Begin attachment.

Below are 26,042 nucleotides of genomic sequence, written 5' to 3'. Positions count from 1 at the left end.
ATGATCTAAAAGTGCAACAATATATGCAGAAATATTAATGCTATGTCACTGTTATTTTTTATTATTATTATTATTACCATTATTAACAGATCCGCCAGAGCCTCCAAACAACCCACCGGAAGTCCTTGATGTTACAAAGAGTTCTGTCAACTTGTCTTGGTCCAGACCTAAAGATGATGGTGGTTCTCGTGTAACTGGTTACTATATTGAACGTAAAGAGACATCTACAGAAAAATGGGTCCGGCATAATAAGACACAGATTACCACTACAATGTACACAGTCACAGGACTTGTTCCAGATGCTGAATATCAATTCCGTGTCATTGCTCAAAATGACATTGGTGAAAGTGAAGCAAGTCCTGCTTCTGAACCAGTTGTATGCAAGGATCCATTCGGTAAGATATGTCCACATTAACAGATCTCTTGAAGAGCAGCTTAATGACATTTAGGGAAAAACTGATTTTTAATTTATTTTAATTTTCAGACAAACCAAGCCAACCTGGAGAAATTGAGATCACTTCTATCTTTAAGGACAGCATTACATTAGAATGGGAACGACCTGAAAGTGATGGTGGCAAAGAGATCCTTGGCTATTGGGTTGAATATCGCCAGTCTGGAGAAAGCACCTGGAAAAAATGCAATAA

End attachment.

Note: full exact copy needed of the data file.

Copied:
Below are 26,042 nucleotides of genomic sequence, written 5' to 3'. Positions count from 1 at the left end.
ATGATCTAAAAGTGCAACAATATATGCAGAAATATTAATGCTATGTCACTGTTATTTTTTATTATTATTATTATTACCATTATTAACAGATCCGCCAGAGCCTCCAAACAACCCACCGGAAGTCCTTGATGTTACAAAGAGTTCTGTCAACTTGTCTTGGTCCAGACCTAAAGATGATGGTGGTTCTCGTGTAACTGGTTACTATATTGAACGTAAAGAGACATCTACAGAAAAATGGGTCCGGCATAATAAGACACAGATTACCACTACAATGTACACAGTCACAGGACTTGTTCCAGATGCTGAATATCAATTCCGTGTCATTGCTCAAAATGACATTGGTGAAAGTGAAGCAAGTCCTGCTTCTGAACCAGTTGTATGCAAGGATCCATTCGGTAAGATATGTCCACATTAACAGATCTCTTGAAGAGCAGCTTAATGACATTTAGGGAAAAACTGATTTTTAATTTATTTTAATTTTCAGACAAACCAAGCCAACCTGGAGAAATTGAGATCACTTCTATCTTTAAGGACAGCATTACATTAGAATGGGAACGACCTGAAAGTGATGGTGGCAAAGAGATCCTTGGCTATTGGGTTGAATATCGCCAGTCTGGAGAAAGCACCTGGAAAAAATGCAATAA